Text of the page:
Advances in phenotyping photosynthesis: An experimental modeling approach using crop species Brassica rapa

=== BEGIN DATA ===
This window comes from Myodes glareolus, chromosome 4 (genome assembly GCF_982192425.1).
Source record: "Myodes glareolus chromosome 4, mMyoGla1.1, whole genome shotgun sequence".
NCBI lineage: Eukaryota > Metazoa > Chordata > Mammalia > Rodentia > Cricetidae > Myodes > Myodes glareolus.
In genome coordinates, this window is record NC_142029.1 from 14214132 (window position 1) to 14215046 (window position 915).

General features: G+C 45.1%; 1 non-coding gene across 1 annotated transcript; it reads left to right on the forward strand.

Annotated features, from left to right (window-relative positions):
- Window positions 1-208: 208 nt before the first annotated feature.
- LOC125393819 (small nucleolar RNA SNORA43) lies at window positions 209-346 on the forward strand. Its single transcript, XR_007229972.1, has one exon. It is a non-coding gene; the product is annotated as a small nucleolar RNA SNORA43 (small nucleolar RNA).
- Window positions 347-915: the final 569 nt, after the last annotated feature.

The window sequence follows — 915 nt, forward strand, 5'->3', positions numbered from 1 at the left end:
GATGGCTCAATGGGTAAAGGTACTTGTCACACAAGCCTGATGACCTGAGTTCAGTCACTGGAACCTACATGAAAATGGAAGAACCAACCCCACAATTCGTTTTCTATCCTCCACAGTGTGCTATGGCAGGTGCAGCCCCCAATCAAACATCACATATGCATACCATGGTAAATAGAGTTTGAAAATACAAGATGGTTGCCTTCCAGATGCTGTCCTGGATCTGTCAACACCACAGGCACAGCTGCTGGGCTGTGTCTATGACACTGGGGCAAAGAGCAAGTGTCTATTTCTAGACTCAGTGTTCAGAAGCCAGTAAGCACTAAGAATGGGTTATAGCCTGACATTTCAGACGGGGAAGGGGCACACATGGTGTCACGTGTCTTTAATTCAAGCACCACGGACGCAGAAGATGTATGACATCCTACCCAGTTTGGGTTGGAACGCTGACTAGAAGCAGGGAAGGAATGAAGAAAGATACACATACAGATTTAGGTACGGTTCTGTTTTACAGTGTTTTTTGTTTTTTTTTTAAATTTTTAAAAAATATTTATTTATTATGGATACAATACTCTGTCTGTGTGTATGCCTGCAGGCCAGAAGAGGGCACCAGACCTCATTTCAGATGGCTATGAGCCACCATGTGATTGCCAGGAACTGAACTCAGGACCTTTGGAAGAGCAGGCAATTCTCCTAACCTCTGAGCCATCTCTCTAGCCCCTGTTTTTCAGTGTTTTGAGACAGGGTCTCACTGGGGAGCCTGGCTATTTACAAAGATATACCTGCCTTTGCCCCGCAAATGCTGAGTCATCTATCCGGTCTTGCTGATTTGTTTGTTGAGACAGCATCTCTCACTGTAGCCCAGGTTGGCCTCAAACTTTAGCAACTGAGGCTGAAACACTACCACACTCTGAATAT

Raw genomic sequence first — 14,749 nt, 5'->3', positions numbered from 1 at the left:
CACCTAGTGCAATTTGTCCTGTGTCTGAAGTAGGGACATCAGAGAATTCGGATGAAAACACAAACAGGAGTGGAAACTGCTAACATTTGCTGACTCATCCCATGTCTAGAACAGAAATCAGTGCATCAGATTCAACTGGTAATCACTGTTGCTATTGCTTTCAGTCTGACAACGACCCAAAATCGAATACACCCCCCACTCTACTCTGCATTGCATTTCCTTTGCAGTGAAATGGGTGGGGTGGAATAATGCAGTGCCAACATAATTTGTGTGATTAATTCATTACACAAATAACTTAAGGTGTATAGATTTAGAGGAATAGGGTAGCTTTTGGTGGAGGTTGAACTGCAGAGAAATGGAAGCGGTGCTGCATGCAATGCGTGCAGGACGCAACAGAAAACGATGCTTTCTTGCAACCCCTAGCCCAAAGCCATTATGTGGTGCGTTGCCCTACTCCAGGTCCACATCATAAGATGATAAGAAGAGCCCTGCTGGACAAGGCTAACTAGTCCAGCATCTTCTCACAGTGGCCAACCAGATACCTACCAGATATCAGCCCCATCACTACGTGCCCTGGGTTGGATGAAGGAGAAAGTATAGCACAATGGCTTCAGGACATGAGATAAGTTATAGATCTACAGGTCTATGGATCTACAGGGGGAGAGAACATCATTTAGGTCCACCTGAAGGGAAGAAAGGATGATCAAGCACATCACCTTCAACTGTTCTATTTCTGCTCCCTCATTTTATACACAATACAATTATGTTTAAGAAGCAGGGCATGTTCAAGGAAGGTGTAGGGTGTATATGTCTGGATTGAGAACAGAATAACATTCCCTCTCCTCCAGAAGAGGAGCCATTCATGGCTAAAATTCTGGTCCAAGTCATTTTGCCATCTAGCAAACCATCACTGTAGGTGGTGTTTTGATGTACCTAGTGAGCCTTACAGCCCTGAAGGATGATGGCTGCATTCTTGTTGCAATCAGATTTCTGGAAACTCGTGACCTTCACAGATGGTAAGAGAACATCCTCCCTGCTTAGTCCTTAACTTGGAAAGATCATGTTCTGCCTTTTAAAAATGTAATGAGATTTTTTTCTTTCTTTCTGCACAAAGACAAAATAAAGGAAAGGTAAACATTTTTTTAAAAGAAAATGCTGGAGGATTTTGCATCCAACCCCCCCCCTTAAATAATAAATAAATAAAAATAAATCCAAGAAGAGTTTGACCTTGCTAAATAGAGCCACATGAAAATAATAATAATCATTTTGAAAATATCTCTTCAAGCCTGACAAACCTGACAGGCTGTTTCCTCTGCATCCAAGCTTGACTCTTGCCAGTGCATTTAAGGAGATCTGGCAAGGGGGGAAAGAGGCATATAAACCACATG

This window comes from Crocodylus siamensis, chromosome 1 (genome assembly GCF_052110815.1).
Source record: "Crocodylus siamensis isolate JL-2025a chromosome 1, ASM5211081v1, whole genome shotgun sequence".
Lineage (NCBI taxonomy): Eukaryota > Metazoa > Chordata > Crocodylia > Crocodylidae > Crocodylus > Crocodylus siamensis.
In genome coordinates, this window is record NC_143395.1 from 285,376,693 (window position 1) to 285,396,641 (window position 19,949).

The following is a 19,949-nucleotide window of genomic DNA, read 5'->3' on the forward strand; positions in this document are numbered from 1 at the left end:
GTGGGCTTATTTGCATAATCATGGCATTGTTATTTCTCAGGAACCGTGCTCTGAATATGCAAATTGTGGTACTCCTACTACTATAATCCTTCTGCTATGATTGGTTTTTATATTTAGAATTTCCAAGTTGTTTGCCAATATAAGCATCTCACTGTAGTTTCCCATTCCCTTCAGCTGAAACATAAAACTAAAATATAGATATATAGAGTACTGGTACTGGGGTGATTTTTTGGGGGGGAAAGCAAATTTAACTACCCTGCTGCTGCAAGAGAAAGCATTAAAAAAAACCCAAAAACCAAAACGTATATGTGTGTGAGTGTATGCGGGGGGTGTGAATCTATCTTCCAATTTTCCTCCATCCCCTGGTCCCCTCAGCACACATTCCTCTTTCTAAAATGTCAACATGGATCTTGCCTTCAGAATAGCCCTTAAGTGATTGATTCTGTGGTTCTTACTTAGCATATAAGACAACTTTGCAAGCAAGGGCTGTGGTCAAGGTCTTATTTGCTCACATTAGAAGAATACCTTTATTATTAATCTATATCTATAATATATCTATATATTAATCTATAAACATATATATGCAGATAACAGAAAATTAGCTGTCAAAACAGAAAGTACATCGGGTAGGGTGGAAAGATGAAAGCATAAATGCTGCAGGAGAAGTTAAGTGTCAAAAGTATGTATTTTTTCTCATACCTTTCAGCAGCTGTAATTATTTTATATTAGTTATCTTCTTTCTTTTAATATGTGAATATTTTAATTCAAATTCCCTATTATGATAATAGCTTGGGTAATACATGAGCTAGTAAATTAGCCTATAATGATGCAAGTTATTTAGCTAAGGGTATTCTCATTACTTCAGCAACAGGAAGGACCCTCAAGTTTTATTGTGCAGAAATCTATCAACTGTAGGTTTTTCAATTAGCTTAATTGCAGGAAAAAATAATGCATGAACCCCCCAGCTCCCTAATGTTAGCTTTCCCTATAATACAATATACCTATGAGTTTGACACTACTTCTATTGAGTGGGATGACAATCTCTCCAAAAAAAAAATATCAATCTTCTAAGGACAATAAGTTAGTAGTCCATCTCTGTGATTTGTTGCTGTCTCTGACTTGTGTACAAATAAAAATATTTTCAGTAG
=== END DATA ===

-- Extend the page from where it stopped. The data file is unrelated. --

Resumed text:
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Plant populations vary widely in their response to environmental factors. Phenotyping, a group of tools for measuring differences in plant structure and function, can identify physiological traits expressed by plant populations in response to environmental stimuli. Obtaining phenotypic information from observations of plant behavior can be enhanced through mechanistic modeling. Mechanistic models use biophysical and biochemical principles to explain plant behavior where observational data of complex phenotypic traits such as CO2 assimilation can be broken down into component processes. Mechanistic models therefore can be used to characterize phenotypes across diverse populations and conditions. Genomic differences play a key role in the expression of phenotypic behaviors. Models can be developed to mimic genomic variation through the identification of mechanisms conserved across populations and mechanisms varying within a population. This dissertation quantified phenotypic trait variation in photosynthetic processes of Brassica rapa in response to environmental variation. B. rapa is a widely distributed and diverse species with natural and agricultural genotypes. Populations of genotypes were used to evaluate critical photosynthetic processes under multiple experimental manipulations. First, photosynthetic variability was investigated by comparing multiple models of varying assumptions to identify genotypic photosynthetic traits in unstressed conditions. Second, a photosynthesis model with expanded treatment of electron transport processes tested genotypic trait response to nitrogen availability. Third, the knowledge from the first two tests was incorporated into a whole plant model for improved understanding of the mechanisms conferring drought tolerance. Finally, a modeling investigation made predictions of B. rapa genotypes fitness under climate change. Overall, this dissertation provided advances in understanding phenotypic variation by leveraging physiological data into models. These can be applied broadly for informing both crop breeding decisions and global level biogeochemical modeling for partitioning populations based on the varying mechanisms they employ in response to the environment.